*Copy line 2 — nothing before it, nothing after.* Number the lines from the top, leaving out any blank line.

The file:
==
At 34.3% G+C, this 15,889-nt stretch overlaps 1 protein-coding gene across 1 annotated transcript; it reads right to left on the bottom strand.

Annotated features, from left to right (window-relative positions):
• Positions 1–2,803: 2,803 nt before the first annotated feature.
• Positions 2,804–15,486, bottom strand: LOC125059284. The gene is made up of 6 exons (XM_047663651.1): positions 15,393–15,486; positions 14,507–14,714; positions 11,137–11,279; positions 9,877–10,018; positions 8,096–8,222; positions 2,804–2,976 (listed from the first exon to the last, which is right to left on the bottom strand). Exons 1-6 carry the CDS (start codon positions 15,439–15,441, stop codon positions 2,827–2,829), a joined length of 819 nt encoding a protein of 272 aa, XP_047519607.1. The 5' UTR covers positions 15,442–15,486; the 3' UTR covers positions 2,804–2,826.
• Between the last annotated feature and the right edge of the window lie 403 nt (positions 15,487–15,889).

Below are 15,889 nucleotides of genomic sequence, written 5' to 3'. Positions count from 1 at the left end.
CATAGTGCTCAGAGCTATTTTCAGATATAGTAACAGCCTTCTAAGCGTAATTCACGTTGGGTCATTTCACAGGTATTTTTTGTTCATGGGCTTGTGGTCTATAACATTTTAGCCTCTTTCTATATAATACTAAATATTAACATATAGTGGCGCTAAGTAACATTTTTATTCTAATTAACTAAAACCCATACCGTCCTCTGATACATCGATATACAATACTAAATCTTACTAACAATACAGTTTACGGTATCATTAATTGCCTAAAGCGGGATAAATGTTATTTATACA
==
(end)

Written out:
Annotated features, from left to right (window-relative positions):